April 21, 2021
New Orleans The Minneapolis trial of former policeman Derek Chauvin, whose more than nine-minute chokehold killed George Floyd, was a classic case where the jury was confronted by the prosecutor with a version of the famous Richard Pryor line: “Who are you going to believe, me or your lying eyes?” This time the “lying eyes” won by a landslide with guilty verdicts on all three counts. Chauvin as a first-time offender faces somewhere around twelve-and-a-half years though the guidelines go up to forty years and the prosecutors have asked for an “extended” sentence when the judge hands one down.
How do we score a win here? Justice or luck? Likely, it’s both, but since luck is in the formula, that doesn’t mean we are about to see a lot more justice in other police killings of civilians, especially when racialized.
How many times are we going to have on our side such compelling and uncontestable video? Not often, so special thanks to a teenage bystander with a fast finger on her cellphone. Police body cameras are not a panacea. Sometimes they “forget” to turn them on. Other times the angles have been bad, and the video blurred. Face it, way too many of these police-citizen encounters are not in public, not in the daylight, and not standing still. Cameras won’t bring justice, only a fundamental change in police culture, procedures and protocols.
How many times is a state Attorney General going to take the case away from the local prosecutors to try to achieve justice, as former Congressman and now Minnesota AG Keith Ellison did? That’s a political unicorn. In many states, prosecutors in big Democratic cities are paired with Republican AGs, and if one didn’t move forward, the other is not going to go after the police for darned sure. Reverend Al Sharpton was right to thank Ellison after the verdict. He earned it.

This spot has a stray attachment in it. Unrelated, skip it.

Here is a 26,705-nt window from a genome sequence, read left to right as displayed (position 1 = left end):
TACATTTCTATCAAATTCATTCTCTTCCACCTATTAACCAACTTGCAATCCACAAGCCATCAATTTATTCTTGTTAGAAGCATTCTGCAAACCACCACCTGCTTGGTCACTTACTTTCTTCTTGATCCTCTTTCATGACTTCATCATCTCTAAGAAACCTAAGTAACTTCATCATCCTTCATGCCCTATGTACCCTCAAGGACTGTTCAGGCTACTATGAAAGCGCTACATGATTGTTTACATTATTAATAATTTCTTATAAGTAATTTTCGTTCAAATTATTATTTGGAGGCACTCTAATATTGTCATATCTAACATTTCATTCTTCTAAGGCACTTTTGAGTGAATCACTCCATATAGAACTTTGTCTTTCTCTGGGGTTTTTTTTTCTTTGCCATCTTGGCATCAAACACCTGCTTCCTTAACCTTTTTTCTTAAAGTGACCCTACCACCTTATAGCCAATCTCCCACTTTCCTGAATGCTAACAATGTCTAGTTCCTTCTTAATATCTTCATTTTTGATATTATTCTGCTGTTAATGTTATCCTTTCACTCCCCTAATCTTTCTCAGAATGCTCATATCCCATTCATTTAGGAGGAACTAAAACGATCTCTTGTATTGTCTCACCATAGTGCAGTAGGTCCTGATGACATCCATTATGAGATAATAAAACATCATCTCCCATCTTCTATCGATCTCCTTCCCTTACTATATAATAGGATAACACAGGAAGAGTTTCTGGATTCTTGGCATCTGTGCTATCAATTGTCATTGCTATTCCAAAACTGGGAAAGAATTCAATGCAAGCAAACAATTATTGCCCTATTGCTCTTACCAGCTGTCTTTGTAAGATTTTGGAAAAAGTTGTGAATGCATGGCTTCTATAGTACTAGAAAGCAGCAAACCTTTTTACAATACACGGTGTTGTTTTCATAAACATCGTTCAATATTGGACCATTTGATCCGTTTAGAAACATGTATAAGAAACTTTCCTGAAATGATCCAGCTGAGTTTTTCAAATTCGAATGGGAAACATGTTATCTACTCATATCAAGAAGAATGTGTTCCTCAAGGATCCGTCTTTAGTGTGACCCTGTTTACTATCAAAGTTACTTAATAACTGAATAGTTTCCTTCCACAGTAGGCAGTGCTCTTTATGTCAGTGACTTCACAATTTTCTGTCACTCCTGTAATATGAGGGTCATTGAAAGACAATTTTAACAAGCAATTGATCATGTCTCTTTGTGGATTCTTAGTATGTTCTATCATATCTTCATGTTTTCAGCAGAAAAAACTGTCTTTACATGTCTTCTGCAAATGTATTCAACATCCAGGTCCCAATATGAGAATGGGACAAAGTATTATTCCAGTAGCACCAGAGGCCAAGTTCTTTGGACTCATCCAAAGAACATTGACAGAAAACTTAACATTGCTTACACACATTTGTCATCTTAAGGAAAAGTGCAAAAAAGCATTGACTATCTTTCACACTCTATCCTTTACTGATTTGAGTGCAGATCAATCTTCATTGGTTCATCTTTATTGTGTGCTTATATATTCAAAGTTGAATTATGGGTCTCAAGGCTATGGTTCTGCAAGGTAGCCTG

How many times will police killings spark consistent, long lasting protest nationally? Everyone who hit the streets, put up a Black Lives Matter sign, and stood against this killing owns a small piece of this verdict for pushing it to the front and center of national politics and making police reform a critical issue. Nonetheless, too often that’s lightning striking, and it’s hard to duplicate.
One thing that I have to believe though, despite my cynicism in general, is that for at least a little while, there will be no police of sound mind and body who are working in the streets now who won’t think twice, three times, and forever before they put their knees on someone’s neck and don’t get stepping quickly if they do.